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Thursday 18 November 2010



                          A SCILLY STAR!!!!

My singing angel Tean, singing 'NORMAL GIRL'. A song that she wrote and composed all by herself! 13/11/2010 

                                           Great photos below taken by Martin Goodey.

30th November

 Bright spells with a cold NE wind. I did a few taxis this morning and could clearly see that there had been an arrival of both Golden Plovers and Lapwings. This was confirmed when I went up to airport and found there were 22 Lapwings feeding with over 30 Golden Plovers. A 1st winter Common Gull also flew over with small numbers of Black-headed Gulls. I had a bad morning, trying to sort out train tickets for Tean and I to go to Shropshire for Christmas. I hate doing things on line and wished it could go back to over twenty years ago when you spoke to someone on the phone and you knew that you had booked everything right. I nearly stayed at home, but I had to clear my head and decided to visit Porth Hellick. However, a call from Joe got me up to Penninis, where he had observed from Porthcressa, 19 'grey' geeses', fly in from the south, circle Peninnis and thought they might of come down. I met Dave Mawer, returning from Peninnis, and he told me that he had seen the geese continue NE towards Deep Point. I thought maybe they've gone to Porth Hellick Pool. Here I located the SIBERIAN CHAFFCHAFF straight away at the crossroads, showing very well with a Firecrest. A walk towards the hides found, what looked like another SIBERIAN CHIFFCHAFF and while I was videoing it, I could hear another one calling from behind me. After a few minutes, it popped up at the top of the Sallows. No geese on the pool, however, the Little Grebe had returned, the Teal had increased to 10 and I flushed 22 Snipe in a boggy field at Carn Friers. Over 25 Meadow Pipits, E, and all the time, Lapwings, Golden Plovers, Fieldfares, Redwings and Chaffinches, were flying over in small groups. In the next few days, I would exspect to increase as the freezing weather, on the mainland, push the birds south.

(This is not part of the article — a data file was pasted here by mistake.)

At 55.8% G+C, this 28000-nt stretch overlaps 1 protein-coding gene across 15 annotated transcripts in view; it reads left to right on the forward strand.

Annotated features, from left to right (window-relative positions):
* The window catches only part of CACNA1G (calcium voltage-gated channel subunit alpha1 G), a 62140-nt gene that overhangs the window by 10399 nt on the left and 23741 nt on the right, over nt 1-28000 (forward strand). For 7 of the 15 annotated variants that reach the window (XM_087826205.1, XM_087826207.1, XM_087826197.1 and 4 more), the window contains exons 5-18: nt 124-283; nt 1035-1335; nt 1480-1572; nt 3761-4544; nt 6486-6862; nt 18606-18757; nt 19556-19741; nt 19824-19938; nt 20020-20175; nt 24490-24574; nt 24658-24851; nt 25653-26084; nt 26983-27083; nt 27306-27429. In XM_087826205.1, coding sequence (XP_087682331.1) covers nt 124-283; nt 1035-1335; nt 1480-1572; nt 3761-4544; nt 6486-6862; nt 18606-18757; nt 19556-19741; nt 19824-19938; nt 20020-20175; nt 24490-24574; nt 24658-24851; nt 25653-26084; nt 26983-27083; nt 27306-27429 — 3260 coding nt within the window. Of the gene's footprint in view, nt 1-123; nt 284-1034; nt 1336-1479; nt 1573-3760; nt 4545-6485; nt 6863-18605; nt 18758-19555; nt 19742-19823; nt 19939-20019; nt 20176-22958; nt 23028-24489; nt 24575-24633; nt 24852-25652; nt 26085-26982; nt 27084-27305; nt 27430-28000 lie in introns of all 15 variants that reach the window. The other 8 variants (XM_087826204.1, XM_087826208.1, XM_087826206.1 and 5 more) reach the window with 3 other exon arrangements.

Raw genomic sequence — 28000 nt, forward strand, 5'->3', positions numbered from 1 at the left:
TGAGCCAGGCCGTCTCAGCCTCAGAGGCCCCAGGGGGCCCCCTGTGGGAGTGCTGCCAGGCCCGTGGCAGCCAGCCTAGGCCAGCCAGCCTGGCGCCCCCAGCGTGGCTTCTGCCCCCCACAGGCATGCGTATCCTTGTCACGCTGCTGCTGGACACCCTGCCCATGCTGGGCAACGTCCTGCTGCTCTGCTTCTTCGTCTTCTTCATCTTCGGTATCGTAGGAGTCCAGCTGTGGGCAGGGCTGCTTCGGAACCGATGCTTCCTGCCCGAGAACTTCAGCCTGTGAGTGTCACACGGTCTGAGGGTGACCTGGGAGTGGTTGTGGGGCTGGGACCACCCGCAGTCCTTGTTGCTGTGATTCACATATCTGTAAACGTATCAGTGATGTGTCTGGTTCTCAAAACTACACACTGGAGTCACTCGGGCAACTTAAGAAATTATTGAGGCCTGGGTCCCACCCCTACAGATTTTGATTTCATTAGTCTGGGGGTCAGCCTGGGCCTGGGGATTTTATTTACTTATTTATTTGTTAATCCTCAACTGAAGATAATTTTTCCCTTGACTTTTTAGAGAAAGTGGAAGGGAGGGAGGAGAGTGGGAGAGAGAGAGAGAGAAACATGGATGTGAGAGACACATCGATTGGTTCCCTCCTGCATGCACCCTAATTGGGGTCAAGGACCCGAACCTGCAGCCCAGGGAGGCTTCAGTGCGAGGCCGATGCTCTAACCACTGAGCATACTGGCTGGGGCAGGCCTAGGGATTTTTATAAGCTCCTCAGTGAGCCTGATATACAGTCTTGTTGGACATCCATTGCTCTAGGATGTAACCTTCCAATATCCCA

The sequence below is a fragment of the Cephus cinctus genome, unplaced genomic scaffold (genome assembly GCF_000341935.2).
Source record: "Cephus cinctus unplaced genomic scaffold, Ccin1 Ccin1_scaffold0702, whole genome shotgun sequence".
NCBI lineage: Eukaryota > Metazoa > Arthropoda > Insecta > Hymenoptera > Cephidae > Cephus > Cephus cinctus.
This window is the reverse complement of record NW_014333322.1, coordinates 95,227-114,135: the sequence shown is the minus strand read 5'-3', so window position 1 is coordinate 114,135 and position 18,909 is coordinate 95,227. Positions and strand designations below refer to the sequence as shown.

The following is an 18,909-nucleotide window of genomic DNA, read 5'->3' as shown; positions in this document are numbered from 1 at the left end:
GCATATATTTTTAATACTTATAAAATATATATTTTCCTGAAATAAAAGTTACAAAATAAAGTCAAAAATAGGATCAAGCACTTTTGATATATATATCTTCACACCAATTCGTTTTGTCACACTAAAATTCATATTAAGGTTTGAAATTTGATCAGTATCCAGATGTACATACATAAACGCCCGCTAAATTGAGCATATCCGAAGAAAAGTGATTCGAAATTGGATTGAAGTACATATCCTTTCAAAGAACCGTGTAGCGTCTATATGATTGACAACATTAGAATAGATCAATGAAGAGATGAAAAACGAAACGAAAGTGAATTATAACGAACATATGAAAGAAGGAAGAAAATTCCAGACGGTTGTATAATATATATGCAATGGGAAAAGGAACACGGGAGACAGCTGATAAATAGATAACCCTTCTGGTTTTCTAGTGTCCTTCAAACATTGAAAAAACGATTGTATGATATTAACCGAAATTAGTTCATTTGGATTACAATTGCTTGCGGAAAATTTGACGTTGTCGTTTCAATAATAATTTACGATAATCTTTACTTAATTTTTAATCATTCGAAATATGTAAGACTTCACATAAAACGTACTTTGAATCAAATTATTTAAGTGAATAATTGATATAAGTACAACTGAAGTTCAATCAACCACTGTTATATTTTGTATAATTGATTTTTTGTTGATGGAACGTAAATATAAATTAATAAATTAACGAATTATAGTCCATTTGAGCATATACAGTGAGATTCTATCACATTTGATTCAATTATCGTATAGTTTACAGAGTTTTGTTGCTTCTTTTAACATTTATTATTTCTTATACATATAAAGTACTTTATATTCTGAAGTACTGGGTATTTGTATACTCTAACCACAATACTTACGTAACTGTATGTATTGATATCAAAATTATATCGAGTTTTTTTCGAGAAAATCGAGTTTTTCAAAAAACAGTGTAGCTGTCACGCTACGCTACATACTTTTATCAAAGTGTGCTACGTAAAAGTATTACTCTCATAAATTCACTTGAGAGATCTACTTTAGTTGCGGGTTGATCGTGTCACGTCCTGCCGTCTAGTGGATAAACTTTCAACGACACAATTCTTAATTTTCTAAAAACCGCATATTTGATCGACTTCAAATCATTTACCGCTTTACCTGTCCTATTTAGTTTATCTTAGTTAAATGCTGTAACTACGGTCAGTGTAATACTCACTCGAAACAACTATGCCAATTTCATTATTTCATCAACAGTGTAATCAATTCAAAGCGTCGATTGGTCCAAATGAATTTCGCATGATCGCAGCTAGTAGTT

I wanted to get to Pelistry to see if the geese were there, but thought I should first have a look at the loop trail. Good job I did! Both Chiffchaffs and Goldcrests were in higher numbers than yesterday and as I came out of the wood on to the board walk, I saw a small bird very briefly in some bracken, a few meters away. I knew that I had got something and strongly suspected it to be a Pallas's Warbler! There was movement in the undergrowth below me, but could I see the bloody thing! I got very brief views and before I put my bins up I could see that it was a beauty, 'seven striper' PALLAS'S WARBLER!! It was no more than a few meters in front of me feeding on the floor on the side of the path. It flew into the reeds, showing off it's yellow rump, and into to a Sallow and continued to show well and as it flew into the wood, it gave a single call. I left it and ran like the devil to get the news out.